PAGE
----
WEDNESDAY was the hottest September day in Scotland since 1906.

It was lovely but short-lived. Thursday kicked off with the far more familiar thunderstorms and rain.

FMQs began with an event just as rare as the record-breaking September temperatures: Douglas Ross gave quite a good performance for a change.

He asked about recent figures which show that the average wait time for an ambulance is around six hours. Nicola Sturgeon said that the median response time in recent weeks for the "most urgent" calls was around 9 minutes, but acknowledged that the long wait times of the individual cases cited by Mr Ross was "not acceptable".

READ MORE: FMQs: Nicola Sturgeon picks apart Anas Sarwar's vaccine passport claims

Mr Ross’s questions were timely and necessary. While his performance may have been an unexpected ray of sunshine, the forecast for the Scottish Labour leader looked bleak.

Anas Sarwar began by confirming that his party will be voting against the introduction of vaccine passports.

"Can the First Minister tell us, what evidence has led her and her ministers to change their minds, disagree with the scientists and now back vaccine passports?" 

The National:

The First Minister said that she hadn’t changed her mind at all. She said that she had never ruled out vaccine certification as a way to help reduce the potential for super-spreader events.

"We’ve got to take all of the ways that we can to, as proportionately as possible, keep the country as safe as possible and that’s the responsible way in which this government is going to continue to act.

"I think some of what we’ve heard from the opposition suggests that a bit more genuine grown-up politics on this issue would go a long way."

Anas Sarwar took issue with the First Minister’s jibe about "grown-up politics".

So much so, that he decided to misquote what she had said and accuse her of directing the misquote at the public, rather than him.

"I have respect for all of the First Minister’s answer, apart from the end part of that", he said.

"Is she saying that all those businesses worried out there are being disrespectful? Is she saying that the THOUSANDS of people that have emailed us are being disrespectful?"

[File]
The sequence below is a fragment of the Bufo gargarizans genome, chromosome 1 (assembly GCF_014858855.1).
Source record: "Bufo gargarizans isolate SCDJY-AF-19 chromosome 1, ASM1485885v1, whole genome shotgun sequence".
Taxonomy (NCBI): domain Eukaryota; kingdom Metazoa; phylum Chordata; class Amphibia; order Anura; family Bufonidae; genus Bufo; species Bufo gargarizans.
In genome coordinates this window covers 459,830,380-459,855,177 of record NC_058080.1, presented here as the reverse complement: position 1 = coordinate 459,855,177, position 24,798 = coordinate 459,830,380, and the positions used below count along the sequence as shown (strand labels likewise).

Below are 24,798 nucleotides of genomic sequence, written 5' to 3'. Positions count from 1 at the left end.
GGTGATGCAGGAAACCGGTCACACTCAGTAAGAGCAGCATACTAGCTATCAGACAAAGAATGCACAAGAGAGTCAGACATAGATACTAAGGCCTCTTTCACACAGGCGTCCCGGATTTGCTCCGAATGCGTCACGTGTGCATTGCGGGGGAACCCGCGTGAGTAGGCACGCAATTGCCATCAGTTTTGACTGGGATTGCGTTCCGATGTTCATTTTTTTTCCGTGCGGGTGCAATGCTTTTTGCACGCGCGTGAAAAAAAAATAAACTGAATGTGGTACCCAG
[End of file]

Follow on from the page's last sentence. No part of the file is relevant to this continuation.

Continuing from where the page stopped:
Well … no. She isn’t and she didn’t. But when has a politician ever let reality stand in the way of an opportunity to grandstand?

"I did make a comment about Anas Sarwar’s position – it wasn’t a comment about anybody else’s position", replied the First Minister.

Anas Sarwar went on to say that the proposals put forward by the Scottish Government provided no evidence that vaccine certification would make a difference.

"She references nightclubs – this document suggests that we still don’t even know what nightclubs means!" 

If Michael Gove can correctly identify what a nightclub is surely it’s not beyond the wit of Scottish Labour to do so too?

It was becoming clear that Mr Sarwar was not at all happy with that document.

The National:

"There are businesses that will be impacted by this that have longer cocktail menus than this document!"

He might have practiced the joke before FMQs but it was obvious from the tumbleweed blowing across the chamber that his backbenchers hadn’t rehearsed their response.

The First Minister fired back: "I think most people watching this will probably breathe a sigh of relief that Anas Sarwar is not standing here. Clever quips might sound good in a student union but when you’re actually trying to deal with a global pandemic it’s more important that you have the solutions that help to keep people safe.’’

Anas Sarwar could be seen muttering "childish … grow up!" to the First Minister as she was speaking but she didn’t seem terribly bothered.